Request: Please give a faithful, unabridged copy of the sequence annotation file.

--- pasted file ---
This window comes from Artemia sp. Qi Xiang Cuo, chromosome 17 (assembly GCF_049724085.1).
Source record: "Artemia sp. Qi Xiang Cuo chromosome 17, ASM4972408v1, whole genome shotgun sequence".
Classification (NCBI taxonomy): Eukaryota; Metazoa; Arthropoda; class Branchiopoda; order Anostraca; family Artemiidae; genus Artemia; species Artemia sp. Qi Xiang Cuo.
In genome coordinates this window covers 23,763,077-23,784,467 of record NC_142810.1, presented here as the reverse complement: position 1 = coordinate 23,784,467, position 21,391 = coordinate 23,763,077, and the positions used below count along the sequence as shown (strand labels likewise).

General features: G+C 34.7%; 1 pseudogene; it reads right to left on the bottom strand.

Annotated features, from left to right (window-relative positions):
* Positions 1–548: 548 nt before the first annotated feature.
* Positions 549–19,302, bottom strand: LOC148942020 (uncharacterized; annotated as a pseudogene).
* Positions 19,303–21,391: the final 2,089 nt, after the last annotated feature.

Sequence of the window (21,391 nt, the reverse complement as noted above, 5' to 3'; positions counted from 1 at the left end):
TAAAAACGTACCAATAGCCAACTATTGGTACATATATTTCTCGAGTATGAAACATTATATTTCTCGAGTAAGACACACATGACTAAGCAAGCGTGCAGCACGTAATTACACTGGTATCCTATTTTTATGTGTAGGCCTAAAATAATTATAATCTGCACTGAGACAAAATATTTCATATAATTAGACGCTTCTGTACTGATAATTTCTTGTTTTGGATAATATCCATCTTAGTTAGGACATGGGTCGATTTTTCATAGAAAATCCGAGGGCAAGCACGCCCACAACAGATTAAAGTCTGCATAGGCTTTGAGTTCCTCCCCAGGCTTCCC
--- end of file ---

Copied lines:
This window comes from Artemia sp. Qi Xiang Cuo, chromosome 17 (assembly GCF_049724085.1).
Source record: "Artemia sp. Qi Xiang Cuo chromosome 17, ASM4972408v1, whole genome shotgun sequence".
Classification (NCBI taxonomy): Eukaryota; Metazoa; Arthropoda; class Branchiopoda; order Anostraca; family Artemiidae; genus Artemia; species Artemia sp. Qi Xiang Cuo.
In genome coordinates this window covers 23,763,077-23,784,467 of record NC_142810.1, presented here as the reverse complement: position 1 = coordinate 23,784,467, position 21,391 = coordinate 23,763,077, and the positions used below count along the sequence as shown (strand labels likewise).

General features: G+C 34.7%; 1 pseudogene; it reads right to left on the bottom strand.

Annotated features, from left to right (window-relative positions):
* Positions 1–548: 548 nt before the first annotated feature.
* Positions 549–19,302, bottom strand: LOC148942020 (uncharacterized; annotated as a pseudogene).
* Positions 19,303–21,391: the final 2,089 nt, after the last annotated feature.

Sequence of the window (21,391 nt, the reverse complement as noted above, 5' to 3'; positions counted from 1 at the left end):
TAAAAACGTACCAATAGCCAACTATTGGTACATATATTTCTCGAGTATGAAACATTATATTTCTCGAGTAAGACACACATGACTAAGCAAGCGTGCAGCACGTAATTACACTGGTATCCTATTTTTATGTGTAGGCCTAAAATAATTATAATCTGCACTGAGACAAAATATTTCATATAATTAGACGCTTCTGTACTGATAATTTCTTGTTTTGGATAATATCCATCTTAGTTAGGACATGGGTCGATTTTTCATAGAAAATCCGAGGGCAAGCACGCCCACAACAGATTAAAGTCTGCATAGGCTTTGAGTTCCTCCCCAGGCTTCCC